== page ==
Vicki Barag, nurse and Director of Clinic Services at Allegro Pediatrics, reviews the importance of the flu vaccine and answers common questions about the flu.
The best thing we can do to protect ourselves and our community from preventable diseases is to receive vaccines. It is important to protect yourself and your loved ones from Influenza (flu) every year by getting a flu shot. Everyone 6 months of age and older is eligible to receive the flu vaccine.
The flu virus did not circulate widely last year due to mask wearing, remote work and school, improved hand hygiene, social distancing, and staying home to avoid crowds. This year, however, children are returning to in-person learning, many adults are returning to offices, and activities are resuming. These changes will likely result in a higher risk of the flu virus circulating, which will put an additional strain on our already maxed out healthcare systems.
It is important to remember that the flu shot is an annual vaccine. Everyone should be vaccinated each year because protection from the flu shot declines over time and the flu virus in circulation can change. The flu vaccine is updated every year in order to match the virus predicted to circulate that year.
Getting vaccinated against flu not only protects you but those around you including vulnerable populations like the sick and elderly.
It is safe for all eligible patients to receive both the flu shot and COVID-19 vaccine at the same time. Studies show that administering vaccines together is not only safe, but our bodies develop protection without a significant increase in side effects.
Many viruses are circulating this time of year and it’s not always easy to tell the difference between a cold, the flu, COVID-19, or even allergies. We recommend your child be tested for COVID-19 if they have any cold or flu-like symptoms while we remain in the pandemic. This testing allows for early detection of COVID-19 and ensures the proper quarantine and isolation guidelines can be followed.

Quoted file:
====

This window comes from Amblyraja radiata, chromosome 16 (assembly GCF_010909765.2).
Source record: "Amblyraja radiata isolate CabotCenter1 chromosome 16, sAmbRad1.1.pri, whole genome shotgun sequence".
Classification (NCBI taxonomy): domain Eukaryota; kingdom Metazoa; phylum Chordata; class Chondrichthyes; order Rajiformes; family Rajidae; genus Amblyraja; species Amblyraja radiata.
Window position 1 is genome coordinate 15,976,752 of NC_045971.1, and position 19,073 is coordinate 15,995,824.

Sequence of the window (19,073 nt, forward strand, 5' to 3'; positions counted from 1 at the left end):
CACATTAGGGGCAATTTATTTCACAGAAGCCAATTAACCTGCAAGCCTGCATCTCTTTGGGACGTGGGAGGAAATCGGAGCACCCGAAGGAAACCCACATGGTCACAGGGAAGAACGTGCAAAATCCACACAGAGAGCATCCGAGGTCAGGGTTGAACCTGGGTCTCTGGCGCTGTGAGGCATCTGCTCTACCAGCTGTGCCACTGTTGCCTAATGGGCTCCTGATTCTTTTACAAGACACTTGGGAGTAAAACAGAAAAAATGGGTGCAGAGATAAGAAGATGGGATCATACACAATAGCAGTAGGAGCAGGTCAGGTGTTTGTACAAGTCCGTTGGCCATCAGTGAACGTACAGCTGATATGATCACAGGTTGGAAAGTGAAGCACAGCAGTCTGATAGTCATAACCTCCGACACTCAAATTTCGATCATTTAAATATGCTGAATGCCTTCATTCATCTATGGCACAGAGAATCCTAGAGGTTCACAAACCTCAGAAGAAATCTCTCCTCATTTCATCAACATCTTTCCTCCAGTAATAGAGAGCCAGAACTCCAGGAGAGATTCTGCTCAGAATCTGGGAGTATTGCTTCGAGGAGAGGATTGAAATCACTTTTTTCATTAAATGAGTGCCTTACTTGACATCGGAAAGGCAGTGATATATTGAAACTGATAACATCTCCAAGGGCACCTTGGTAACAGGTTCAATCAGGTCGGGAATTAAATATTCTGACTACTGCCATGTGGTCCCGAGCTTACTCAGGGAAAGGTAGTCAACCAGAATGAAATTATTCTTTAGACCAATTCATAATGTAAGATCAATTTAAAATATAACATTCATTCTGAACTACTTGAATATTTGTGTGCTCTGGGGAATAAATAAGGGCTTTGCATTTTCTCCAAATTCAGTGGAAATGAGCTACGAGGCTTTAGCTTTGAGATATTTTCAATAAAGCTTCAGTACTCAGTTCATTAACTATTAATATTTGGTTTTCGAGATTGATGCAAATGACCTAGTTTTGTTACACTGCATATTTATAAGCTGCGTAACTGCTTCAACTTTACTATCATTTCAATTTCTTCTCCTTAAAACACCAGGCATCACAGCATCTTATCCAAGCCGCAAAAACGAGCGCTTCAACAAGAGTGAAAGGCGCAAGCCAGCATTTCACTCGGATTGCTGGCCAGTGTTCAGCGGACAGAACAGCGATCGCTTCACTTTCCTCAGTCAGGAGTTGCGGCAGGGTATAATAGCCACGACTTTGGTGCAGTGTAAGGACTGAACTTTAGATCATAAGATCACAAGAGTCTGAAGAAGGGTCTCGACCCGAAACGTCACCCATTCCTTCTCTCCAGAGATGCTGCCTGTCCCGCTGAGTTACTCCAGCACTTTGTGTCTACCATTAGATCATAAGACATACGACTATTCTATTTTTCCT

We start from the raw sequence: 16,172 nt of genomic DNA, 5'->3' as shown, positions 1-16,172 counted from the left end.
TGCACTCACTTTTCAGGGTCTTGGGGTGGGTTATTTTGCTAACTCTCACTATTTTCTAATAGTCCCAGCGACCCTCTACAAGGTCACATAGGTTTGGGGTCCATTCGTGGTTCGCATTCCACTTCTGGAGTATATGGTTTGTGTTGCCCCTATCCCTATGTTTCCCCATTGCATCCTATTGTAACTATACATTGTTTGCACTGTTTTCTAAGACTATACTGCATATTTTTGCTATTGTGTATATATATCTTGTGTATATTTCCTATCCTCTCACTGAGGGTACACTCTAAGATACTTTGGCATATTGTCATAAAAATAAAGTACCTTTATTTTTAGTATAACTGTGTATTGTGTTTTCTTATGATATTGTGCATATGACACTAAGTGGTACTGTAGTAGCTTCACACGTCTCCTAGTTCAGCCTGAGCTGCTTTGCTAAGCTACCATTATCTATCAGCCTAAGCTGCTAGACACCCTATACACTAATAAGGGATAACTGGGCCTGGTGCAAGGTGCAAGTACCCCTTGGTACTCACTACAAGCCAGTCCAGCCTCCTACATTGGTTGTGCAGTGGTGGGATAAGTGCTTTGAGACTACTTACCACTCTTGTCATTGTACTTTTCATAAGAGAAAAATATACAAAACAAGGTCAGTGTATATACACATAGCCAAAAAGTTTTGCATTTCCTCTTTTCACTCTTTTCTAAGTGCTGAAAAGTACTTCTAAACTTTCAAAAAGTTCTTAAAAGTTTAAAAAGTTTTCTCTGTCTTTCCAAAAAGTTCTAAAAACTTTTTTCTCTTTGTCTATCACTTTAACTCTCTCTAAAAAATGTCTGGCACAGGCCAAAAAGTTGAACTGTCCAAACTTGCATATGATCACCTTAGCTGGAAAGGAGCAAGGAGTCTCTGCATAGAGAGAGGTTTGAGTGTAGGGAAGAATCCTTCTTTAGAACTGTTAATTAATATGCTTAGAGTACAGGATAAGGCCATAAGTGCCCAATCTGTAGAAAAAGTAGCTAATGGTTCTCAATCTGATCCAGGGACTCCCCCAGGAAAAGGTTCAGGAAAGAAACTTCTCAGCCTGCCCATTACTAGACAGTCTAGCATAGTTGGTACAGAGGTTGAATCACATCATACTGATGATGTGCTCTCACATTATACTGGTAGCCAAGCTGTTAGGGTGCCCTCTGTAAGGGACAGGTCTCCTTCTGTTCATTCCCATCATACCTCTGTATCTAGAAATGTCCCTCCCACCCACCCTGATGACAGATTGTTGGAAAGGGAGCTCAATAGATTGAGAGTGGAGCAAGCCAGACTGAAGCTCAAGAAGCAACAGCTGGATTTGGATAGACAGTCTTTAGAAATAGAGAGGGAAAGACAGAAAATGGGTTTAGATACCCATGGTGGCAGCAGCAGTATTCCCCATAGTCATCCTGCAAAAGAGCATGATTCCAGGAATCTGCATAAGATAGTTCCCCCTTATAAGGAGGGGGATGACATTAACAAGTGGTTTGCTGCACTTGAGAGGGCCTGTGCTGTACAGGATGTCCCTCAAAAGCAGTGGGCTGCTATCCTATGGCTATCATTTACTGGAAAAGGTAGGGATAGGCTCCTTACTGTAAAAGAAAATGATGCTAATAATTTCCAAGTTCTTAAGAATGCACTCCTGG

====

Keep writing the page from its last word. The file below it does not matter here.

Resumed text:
Schedule an appointment for your child to be tested for the flu. Symptoms you may notice include a sudden onset of symptoms, high fever, body aches, chills, headache, cough, runny nose, and sore throat. Your child may feel very sick for the first 3-4 days – this is common. It may take 3-4 days for a fever to subside, 1-2 weeks for congestion or runny nose to stop, and up to 3 weeks for a cough to diminish. If your child is uncomfortable from a fever or body aches, you may give ibuprofen (if your child is over 6 months of age) or acetaminophen as needed. Antibiotics are not helpful for the flu. Most children get better with time, rest, and hydration.
If your child develops a complication of the flu or has a high-risk factor (children under age 5 and children with chronic medical conditions such as asthma or diabetes), please call your child's doctor.
Call your child’s doctor if your child has:
Visit symptom checker on our website for homecare advice or call your child’s clinic to talk to a nurse about your child’s symptoms.
If your child develops the flu or symptoms of the flu, they should stay home from school or childcare for at least 24 hours after their fever is gone without the use of fever-reducing medications. Limit contact with others to keep from infecting them.
The single best way to prevent the flu is by getting the vaccine every flu season. Getting the flu vaccine helps keep you from getting sick, and can also reduce symptoms if you get the flu. The flu shot prevents millions of people from getting the flu each year and reduces the risk of hospitalizations related to the flu virus.
Some other ways you can help prevent the spread of flu and other viruses include:
Please visit the Drive-Thru Flu Shot Clinics page of our website to schedule a flu shot for your child today!